U of M device texts parents when teen drivers misbehave

Device texts parents when teens drive poorly

Researchers at the University of Minnesota have been working for 10 years to develop what's called the Teen Driver Support System (TDSS), a smartphone-based application that provides "real-time, in-vehicle feedback to teens about their risky behaviors—and reports those behaviors to parents via text message if teens don't heed the system's warnings."

The device is mounted on the vehicle's dashboard, and provides warnings the driver can see and hear about speeding, stop sign violations, upcoming dangers, unauthorized passengers, and perhaps most salient to teens – it prevents them from using their phones to text or make calls (except 911.)

In the event of an infraction, a text is sent to parents and the app is connected to a website that summarizes the driving events and behaviors and archives that data for future review.

For example, the driver can see the screen change to yellow when the vehicle hits two miles over the speed limit, and then to bright red at 7 miles over the limit. If the driver doesn't slow down, off goes a text message to a parent.

Janet Creaser, is the research fellow who spearheaded the project, explained that their sole mission is to save lives and make the roads safer for the least experienced drivers out there. After all, motor vehicle crashes are the leading cause of teen fatalities.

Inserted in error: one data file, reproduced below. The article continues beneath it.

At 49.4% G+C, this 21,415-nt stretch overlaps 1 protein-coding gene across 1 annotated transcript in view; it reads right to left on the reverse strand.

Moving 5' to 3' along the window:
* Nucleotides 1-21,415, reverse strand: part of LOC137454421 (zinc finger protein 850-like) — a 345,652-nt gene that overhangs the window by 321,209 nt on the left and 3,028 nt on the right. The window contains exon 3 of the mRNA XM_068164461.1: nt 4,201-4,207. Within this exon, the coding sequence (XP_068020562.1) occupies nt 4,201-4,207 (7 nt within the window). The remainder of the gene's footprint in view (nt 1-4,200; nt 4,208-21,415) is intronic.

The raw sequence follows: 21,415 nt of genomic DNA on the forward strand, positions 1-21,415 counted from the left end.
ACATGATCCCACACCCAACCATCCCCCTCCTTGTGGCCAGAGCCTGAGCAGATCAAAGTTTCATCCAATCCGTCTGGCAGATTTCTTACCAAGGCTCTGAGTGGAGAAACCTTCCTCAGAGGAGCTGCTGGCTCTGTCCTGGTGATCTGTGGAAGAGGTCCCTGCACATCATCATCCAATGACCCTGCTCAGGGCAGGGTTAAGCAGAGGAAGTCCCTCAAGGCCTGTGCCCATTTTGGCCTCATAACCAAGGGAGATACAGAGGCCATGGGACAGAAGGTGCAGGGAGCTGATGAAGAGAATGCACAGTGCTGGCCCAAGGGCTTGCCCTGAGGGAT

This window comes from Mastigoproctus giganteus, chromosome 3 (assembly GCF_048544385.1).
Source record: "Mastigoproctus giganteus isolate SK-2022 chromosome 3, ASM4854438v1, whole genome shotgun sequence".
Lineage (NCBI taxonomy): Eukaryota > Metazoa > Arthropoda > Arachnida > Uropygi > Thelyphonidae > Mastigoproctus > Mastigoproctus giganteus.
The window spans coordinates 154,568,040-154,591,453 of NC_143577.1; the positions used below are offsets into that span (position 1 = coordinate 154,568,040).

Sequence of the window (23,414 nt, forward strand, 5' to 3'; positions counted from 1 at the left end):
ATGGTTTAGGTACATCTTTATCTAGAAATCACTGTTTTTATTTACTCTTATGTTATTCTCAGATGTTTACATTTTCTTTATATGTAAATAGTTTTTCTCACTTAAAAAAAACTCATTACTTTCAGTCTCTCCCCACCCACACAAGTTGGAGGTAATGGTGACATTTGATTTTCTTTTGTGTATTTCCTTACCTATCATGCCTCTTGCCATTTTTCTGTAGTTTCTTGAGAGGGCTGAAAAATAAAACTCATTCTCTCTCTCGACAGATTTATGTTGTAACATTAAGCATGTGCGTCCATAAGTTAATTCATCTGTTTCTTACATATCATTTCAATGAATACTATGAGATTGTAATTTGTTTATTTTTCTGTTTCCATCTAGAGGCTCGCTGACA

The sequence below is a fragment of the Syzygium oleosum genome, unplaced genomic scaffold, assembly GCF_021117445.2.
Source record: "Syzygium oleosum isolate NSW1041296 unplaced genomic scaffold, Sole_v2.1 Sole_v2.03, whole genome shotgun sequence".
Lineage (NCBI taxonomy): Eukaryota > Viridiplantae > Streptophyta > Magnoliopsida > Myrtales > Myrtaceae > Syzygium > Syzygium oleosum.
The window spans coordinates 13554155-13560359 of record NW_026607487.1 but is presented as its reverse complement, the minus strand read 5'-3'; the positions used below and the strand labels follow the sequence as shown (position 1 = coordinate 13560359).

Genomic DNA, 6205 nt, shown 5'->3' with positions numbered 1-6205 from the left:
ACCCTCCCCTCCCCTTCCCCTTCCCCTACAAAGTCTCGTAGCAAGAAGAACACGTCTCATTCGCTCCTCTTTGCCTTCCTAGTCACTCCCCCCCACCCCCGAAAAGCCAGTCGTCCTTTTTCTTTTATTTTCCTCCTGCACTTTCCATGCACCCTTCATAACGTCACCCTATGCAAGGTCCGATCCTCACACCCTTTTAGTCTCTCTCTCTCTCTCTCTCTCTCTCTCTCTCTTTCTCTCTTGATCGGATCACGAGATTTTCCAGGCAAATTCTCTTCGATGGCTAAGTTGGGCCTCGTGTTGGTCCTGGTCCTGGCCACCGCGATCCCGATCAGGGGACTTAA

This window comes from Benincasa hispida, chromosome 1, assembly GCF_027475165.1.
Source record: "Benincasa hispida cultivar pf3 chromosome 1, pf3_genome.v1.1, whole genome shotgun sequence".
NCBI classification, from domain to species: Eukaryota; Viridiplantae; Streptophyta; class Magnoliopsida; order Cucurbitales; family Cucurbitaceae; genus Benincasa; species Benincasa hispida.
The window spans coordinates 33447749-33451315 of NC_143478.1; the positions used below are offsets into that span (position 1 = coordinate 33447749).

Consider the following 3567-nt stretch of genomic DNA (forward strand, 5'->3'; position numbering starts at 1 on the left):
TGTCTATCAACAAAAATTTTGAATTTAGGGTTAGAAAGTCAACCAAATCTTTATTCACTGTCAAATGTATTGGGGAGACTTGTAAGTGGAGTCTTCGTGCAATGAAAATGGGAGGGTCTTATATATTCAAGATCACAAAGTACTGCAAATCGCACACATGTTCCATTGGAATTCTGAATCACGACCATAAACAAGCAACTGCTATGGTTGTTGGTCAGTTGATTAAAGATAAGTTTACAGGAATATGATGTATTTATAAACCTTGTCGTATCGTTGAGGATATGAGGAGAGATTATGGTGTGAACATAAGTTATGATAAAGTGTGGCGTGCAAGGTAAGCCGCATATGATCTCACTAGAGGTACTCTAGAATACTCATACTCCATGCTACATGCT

"We're trying to help keep them safe while learning how to drive and gain that experience," she said.

To test the app, the U recently finished a large research project with 300 newly-licensed teen drivers around the state. One-third were tracked as a control group with the device providing no feedback to the driver. One-third got the device with in-vehicle interaction only. One-third had the parent-text alert built in. Who performed the best? Those who had to answer to mom and dad.

"They can go home, have a conversation with their teenager about safe driving and not just implement consequences, but really try to help them to learn how to drive more safely," Creaser added.

The U insists the software is in high demand and will likely hit the open market in the coming months.

  • Popular

  • Recent

Stories you may be interested in – includes advertiser stories